Patrizia Reggiani also said she was not happy that Lady Gaga didn't show her the 'courtesy' of meeting her before playing her in the movie

Patrizia Reggiani also said she was not happy that Lady Gaga didn’t show her the ‘courtesy’ of meeting her before playing her in the movie 

In 1997, Reggiani, now 72, was convicted and sentenced to 29 years in prison for hiring a hitman who shot and killed her ex in March of 1995

In 1997, Reggiani, now 72, was convicted and sentenced to 29 years in prison for hiring a hitman who shot and killed her ex in March of 1995 

'I'm annoyed by the fact that Lady Gaga is portraying me in the new Ridley Scott film without even having the courtesy or the good sense to come and meet me,' Patrizia (right) said

‘I’m annoyed by the fact that Lady Gaga is portraying me in the new Ridley Scott film without even having the courtesy or the good sense to come and meet me,’ Patrizia (right) said

Patrizia, pictured in her mugshots, said: 'I believe that any good actor should first get to know the person that they are meant to be playing'

Patrizia, pictured in her mugshots, said: ‘I believe that any good actor should first get to know the person that they are meant to be playing’

Patrizia Reggiani — whose plot to hire a hitman to kill her ex-husband, Maurizio Gucci, is portrayed in the film — also said she was not happy that Lady Gaga didn’t show her the ‘courtesy’ of meeting her before playing her in the movie.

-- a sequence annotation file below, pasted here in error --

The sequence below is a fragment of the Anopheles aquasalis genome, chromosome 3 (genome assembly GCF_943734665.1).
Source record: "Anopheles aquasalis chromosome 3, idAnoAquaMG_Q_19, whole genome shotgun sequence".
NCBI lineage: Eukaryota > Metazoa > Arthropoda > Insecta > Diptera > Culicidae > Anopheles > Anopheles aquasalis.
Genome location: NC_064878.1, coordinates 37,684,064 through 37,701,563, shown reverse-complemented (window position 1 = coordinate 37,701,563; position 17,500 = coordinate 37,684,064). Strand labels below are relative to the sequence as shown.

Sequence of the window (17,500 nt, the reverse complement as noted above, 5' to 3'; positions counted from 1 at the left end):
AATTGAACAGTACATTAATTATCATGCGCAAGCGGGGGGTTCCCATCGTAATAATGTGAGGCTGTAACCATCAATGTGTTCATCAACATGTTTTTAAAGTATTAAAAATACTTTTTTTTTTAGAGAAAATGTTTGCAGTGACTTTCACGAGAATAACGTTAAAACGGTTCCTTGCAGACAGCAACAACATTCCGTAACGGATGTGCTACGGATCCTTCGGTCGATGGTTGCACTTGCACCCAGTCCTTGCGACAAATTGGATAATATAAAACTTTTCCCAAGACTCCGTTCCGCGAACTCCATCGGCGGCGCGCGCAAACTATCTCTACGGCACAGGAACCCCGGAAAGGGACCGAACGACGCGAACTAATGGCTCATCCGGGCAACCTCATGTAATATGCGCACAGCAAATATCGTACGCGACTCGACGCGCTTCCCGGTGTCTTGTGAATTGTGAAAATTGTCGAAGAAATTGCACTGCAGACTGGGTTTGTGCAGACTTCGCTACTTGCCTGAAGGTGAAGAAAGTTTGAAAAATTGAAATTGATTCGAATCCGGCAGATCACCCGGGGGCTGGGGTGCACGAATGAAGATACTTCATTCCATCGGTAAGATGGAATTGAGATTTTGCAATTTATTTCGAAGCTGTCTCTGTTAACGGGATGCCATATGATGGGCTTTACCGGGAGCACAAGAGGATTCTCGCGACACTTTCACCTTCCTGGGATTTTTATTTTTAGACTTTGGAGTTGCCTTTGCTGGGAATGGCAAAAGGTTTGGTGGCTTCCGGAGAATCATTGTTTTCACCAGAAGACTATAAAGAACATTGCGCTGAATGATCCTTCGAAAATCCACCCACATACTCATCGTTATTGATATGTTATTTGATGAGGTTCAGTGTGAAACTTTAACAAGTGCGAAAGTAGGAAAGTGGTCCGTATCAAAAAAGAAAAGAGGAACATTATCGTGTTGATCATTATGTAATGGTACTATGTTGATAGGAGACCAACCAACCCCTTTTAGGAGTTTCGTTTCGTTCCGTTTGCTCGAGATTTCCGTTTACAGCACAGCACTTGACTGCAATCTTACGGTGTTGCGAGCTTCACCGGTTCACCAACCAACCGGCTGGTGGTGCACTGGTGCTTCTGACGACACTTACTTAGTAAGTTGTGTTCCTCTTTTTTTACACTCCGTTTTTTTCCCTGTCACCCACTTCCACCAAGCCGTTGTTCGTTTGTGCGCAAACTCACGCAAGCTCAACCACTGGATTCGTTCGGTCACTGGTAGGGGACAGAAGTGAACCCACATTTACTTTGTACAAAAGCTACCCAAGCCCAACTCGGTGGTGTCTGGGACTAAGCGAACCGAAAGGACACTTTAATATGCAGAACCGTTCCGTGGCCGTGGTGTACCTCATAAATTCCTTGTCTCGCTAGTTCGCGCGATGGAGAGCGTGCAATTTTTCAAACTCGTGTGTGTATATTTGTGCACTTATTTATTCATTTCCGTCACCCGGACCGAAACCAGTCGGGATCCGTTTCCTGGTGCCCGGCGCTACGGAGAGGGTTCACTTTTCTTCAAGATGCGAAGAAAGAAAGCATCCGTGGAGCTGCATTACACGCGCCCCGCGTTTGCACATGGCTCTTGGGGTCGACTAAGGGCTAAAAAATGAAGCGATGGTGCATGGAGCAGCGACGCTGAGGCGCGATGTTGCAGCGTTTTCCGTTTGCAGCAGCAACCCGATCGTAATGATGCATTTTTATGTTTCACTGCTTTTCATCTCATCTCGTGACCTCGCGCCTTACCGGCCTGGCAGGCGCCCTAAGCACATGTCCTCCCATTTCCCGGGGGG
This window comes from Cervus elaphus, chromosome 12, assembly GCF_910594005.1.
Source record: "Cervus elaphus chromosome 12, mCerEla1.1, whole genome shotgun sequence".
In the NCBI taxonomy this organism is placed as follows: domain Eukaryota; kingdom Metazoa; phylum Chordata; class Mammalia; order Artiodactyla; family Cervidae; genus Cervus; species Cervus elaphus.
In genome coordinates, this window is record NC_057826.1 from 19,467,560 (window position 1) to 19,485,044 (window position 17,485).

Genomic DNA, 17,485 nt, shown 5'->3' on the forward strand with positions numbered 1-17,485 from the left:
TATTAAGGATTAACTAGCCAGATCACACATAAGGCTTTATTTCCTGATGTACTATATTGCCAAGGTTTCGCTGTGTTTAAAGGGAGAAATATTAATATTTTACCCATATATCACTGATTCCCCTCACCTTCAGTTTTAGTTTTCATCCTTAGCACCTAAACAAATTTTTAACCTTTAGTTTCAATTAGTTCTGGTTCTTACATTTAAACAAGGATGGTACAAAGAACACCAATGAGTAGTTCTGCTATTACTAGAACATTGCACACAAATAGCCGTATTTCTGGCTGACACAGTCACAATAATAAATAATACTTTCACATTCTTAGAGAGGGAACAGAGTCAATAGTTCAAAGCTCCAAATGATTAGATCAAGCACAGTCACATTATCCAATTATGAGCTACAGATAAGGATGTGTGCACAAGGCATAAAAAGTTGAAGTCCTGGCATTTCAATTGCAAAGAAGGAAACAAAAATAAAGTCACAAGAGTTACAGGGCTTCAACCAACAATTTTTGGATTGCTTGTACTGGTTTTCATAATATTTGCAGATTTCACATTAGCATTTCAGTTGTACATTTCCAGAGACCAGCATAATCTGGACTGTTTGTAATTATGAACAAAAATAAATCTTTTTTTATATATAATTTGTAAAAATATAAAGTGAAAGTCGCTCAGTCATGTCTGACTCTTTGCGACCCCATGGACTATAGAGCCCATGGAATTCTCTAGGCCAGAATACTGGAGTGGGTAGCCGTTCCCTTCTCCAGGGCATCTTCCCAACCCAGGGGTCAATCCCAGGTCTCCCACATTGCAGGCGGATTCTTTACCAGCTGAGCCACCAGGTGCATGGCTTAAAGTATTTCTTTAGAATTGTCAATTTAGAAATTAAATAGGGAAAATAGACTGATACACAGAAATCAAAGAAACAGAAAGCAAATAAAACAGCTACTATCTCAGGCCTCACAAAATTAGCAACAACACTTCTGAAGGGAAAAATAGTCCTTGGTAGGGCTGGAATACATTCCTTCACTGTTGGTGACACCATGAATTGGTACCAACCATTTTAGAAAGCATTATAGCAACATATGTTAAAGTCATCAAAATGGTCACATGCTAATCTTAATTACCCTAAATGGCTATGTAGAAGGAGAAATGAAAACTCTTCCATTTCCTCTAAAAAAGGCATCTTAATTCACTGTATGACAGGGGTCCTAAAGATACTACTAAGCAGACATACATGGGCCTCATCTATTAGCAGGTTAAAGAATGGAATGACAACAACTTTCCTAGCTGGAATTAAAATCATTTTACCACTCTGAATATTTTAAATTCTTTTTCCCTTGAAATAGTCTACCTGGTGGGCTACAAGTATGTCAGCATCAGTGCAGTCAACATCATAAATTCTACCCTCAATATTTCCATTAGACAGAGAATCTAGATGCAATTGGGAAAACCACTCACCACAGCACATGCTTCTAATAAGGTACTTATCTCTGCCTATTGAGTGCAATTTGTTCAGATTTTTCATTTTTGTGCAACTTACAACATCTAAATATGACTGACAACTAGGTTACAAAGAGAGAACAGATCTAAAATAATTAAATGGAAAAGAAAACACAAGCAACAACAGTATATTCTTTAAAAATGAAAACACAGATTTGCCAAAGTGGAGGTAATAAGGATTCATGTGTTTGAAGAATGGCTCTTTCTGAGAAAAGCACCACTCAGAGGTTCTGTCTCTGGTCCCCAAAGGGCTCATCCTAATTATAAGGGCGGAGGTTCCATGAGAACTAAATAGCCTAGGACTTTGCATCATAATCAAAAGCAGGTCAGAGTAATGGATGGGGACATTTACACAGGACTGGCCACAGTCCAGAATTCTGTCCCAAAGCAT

In 1997, Reggiani, now 72, was convicted and sentenced to 29 years in prison for hiring a hitman who shot and killed her ex in March of 1995. She was released in October 2016 after serving eighteen years. 

In March, she complained to the Italian news agency Ansa that she was displeased that Gaga didn’t meet her ahead of filming House of Gucci, accusing the star of being disrespectful.

‘I’m annoyed by the fact that Lady Gaga is portraying me in the new Ridley Scott film without even having the courtesy or the good sense to come and meet me,’ she said.

‘It’s nothing to do with money because I won’t be taking a single cent from the film. It’s about common sense and respect,’ she went on.